This student has IT in her jeans

Wintec student Eunji Min is upcycling jeans into backpacks that connect the owners.

Wintec student Eunji Min is upcycling jeans into backpacks that connect the owners.

Buy one of Eunji Min’s backpacks and you can track the recycled denim back to its source in New Zealand, thanks to technology developed by Wintec students.

Eunji Min is in the third year of her fashion design degree at Wintec School of Media Arts and she was looking at ways to upcycle denim jeans into bags, connect the ‘owners’ and encourage sustainable living. The result is the Contrisumer project.

Eunji says ‘Contrisumer’ is a combination of the words 'contributor' and 'consumer' and the project’s aim was to develop an app for the consumer to connect them to the contributor, or at least source the denim for her Cheong Ba. G, brand bags.

“Cheong means clean, blue, denim in Korean. Cheong ba ji also means jeans in Korean so I named my brand Cheong Ba. G.”

 Cheong Ba. G products are made with recycled denim sourced from friends and second-hand shops.

Her tutor, Rebekah Harman challenged the class to explore collaborations with other classes and students. Eunji’s Contrisumer project is a collaboration between the design student and a tutor and students from Wintec’s Centre for Information Technology who have designed the Ba-G app.

Every Cheong Ba. G bag features a QR code that links to Ba. G – the Contrisumer app. The bag owner can track the denim source on a map and discover the story behind it. The app also has the potential to connect the donor and the end user (that’s optional).

“This project is a great example of a design degree student working across schools and utilising different disciplines to achieve something really great,” says Julie Ashby, Spatial Design Manager at Wintec School of Media Arts.

“Making it in a complex world has better possibilities when we don’t stick to our knitting. We need to ask what is possible and how do we get there.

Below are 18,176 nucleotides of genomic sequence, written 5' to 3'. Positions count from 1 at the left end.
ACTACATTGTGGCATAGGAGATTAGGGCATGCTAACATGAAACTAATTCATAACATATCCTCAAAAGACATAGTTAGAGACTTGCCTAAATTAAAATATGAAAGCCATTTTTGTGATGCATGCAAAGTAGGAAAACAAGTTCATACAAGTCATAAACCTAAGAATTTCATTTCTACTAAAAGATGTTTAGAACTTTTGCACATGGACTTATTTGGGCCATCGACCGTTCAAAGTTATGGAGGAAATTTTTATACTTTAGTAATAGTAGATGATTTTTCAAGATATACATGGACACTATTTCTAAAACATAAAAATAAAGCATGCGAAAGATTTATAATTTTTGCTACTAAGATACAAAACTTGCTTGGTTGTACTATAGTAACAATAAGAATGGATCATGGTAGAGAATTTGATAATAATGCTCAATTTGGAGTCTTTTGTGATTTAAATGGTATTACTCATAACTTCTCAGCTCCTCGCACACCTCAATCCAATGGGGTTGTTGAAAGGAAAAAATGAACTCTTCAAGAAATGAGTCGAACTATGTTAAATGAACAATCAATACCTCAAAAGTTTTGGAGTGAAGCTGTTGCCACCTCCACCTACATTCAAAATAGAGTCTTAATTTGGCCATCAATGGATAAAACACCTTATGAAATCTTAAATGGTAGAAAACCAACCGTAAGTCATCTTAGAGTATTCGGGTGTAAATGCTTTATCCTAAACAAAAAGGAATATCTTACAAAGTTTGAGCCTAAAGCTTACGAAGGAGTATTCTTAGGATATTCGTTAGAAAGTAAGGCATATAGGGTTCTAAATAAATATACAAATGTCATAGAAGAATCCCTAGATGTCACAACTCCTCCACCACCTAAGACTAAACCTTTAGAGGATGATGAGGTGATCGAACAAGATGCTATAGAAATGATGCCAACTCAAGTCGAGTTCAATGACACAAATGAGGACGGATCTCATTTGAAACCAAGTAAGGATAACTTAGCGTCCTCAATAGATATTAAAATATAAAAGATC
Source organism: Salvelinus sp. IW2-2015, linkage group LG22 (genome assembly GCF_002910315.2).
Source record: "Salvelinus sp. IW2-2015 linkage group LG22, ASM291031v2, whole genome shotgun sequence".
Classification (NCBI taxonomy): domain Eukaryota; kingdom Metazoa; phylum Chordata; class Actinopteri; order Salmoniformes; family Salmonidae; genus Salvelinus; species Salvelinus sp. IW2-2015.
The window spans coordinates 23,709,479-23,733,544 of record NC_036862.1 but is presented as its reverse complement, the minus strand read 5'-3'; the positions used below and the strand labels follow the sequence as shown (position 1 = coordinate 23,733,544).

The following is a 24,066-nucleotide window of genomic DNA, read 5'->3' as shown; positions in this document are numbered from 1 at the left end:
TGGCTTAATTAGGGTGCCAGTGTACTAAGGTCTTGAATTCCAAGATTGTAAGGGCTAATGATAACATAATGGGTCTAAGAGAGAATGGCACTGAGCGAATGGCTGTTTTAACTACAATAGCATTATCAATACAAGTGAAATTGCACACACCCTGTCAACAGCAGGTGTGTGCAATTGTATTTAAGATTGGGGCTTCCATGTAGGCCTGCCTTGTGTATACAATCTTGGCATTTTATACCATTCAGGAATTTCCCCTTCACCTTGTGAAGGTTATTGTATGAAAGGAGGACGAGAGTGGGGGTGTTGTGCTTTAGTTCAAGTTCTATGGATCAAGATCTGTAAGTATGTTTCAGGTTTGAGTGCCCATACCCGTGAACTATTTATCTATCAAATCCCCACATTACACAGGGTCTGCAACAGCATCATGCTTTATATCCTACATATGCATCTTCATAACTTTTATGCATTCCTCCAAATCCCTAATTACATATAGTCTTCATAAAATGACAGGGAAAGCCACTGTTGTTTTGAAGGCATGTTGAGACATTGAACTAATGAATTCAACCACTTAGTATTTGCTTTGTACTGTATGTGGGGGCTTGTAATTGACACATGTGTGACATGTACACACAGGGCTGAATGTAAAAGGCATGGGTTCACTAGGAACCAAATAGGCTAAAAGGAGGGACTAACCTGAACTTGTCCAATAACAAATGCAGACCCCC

“Collaborations bring different skillsets together and they result in new thinking and innovation. Tech and design are often combined but our design students are also looking at how things are made. So, collaborations with trades, engineering or business, marketing and communication make sense too.”

Eunji is an international student from South Korea and she’s no stranger to the world of tech.

After majoring in business administration, she worked in an IT company and was also a junior teacher in Korea before going to Ireland to study fashion in Dublin.

“It all helped me to be here,” she says. “I enjoyed studying in Ireland but New Zealand’s beautiful nature and environment inspires upcycling, which is good for the world and the people in the fashion industry which is generating too much waste.

“Fashion and pop music are very trendy in South Korea and I want to let people know that upcycling is an important thing to do nowadays, and that it is possible to enjoy fashion and protect the environment.”

“I see upcycled denim as a potential tool for communicating with people and encouraging sustainable living. For example, through a workshop - where people can gather and make upcycled denim grocery bags.

 “My tutors have guided my fashion knowledge but they have also helped me to understand New Zealand culture. I also like their approach. Especially suggesting project collaborations!

“I feel very lucky to have done this collaboration with the IT team who took my tracking system idea and made it a reality.”

In 2018, Wintec academic Joe Citizen brought students from trades, design and IT disciplines together to produce Tōia Mai, the innovative tech-driven sculpture that tells the Matariki story. The sculpture was gifted to Hamilton City and is now at the Ferrybank Landing. It’s an ongoing project for Wintec IT students who will continue to develop and refine its technology.

Wintec students are also collaborating through Design Factory NZ on Wintec’s campus where interdisciplinary students work to solve industry and community problems using design thinking.

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